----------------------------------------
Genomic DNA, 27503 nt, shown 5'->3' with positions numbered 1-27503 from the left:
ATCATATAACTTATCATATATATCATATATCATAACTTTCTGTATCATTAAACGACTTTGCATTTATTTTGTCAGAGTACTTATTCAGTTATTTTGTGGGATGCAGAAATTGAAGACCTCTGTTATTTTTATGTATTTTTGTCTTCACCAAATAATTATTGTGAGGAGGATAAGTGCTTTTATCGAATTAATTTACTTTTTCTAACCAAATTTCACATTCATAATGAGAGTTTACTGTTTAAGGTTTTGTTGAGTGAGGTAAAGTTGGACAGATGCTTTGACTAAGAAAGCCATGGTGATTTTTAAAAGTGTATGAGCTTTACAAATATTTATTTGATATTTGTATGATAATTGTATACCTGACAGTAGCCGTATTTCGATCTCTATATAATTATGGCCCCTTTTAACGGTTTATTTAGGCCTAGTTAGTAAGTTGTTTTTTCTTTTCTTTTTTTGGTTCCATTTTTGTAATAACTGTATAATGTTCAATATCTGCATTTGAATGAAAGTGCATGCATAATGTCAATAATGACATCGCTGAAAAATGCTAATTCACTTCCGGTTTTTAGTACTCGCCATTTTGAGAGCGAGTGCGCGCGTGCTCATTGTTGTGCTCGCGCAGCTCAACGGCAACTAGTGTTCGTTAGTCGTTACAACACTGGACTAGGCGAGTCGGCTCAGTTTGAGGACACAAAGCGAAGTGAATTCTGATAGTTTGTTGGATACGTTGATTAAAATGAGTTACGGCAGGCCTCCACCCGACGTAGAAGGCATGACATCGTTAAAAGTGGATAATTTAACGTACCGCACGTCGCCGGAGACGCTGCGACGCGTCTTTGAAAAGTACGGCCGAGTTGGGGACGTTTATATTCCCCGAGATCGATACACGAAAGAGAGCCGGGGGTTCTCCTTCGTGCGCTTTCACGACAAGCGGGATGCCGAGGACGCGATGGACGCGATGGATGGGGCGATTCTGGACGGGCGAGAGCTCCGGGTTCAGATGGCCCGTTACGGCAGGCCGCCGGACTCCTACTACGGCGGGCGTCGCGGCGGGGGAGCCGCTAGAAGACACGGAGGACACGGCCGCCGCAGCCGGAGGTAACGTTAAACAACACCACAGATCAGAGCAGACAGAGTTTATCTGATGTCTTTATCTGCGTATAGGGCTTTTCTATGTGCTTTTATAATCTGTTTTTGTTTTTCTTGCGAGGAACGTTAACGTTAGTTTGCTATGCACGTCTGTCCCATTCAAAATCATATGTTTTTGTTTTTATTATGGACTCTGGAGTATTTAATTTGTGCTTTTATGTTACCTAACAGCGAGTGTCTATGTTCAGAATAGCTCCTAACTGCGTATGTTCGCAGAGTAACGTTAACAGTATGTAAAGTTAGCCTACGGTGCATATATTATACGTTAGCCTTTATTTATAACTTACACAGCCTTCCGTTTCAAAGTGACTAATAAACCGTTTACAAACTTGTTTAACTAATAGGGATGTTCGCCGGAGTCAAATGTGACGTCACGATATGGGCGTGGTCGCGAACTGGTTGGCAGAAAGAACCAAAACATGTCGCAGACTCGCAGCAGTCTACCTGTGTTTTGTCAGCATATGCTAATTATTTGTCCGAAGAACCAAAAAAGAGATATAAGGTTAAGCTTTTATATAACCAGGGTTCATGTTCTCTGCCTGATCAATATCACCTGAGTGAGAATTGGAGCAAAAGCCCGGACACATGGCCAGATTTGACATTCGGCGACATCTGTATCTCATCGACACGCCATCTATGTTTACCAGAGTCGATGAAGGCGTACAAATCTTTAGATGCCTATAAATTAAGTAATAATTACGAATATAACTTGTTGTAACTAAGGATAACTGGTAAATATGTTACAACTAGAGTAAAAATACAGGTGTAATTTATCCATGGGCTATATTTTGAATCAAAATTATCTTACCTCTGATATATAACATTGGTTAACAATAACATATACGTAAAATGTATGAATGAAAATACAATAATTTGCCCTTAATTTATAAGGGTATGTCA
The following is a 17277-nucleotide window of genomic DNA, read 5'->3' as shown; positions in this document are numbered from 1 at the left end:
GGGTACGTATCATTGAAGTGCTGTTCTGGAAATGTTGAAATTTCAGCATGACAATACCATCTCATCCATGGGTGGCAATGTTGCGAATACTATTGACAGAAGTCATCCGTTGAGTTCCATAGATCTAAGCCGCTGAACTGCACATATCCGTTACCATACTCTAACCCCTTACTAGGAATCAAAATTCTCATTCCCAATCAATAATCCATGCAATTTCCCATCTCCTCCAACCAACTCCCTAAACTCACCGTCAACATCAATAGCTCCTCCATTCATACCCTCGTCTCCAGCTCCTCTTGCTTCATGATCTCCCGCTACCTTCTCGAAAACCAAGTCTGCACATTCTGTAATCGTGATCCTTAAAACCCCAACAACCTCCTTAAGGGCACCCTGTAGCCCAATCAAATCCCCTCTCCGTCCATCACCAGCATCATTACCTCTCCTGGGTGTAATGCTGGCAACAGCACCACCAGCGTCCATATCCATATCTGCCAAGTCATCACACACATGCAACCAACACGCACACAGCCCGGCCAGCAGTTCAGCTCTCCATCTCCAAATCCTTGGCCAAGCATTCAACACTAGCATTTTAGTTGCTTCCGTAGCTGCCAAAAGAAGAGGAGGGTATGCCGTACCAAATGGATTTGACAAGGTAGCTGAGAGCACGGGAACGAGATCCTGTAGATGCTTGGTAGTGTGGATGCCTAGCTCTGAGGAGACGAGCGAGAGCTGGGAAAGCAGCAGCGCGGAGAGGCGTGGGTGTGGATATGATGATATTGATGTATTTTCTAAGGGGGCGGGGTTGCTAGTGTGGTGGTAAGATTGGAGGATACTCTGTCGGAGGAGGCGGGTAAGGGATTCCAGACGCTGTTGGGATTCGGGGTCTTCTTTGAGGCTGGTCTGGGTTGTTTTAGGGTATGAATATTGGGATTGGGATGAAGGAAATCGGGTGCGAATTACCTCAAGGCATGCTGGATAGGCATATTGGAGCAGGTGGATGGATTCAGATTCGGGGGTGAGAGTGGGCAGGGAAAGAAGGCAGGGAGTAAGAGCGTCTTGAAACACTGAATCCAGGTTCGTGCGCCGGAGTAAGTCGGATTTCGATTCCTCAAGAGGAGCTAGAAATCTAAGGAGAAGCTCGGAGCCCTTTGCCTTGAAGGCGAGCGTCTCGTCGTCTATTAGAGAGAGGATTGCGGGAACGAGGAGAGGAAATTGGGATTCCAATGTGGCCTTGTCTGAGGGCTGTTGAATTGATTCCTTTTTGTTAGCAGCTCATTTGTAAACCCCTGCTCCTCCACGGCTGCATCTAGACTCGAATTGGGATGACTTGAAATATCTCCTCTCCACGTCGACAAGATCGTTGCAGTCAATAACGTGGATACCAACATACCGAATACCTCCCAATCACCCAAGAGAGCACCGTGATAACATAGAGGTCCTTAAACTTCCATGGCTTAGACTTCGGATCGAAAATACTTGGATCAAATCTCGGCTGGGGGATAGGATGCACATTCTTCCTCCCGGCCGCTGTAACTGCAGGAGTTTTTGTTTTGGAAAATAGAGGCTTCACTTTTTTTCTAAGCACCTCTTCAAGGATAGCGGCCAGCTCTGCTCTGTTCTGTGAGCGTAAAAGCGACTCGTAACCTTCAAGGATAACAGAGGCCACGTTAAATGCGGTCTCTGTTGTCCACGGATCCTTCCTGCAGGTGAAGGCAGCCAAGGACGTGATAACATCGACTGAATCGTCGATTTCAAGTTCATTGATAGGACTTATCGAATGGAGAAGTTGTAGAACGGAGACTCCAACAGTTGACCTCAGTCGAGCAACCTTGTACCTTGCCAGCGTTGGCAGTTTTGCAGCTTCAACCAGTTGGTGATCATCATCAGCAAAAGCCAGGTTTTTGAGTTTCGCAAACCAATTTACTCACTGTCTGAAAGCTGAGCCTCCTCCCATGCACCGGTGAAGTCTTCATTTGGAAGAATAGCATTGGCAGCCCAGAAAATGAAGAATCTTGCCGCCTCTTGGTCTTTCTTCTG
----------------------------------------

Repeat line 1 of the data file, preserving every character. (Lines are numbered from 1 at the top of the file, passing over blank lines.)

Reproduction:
Genomic DNA, 27503 nt, shown 5'->3' with positions numbered 1-27503 from the left: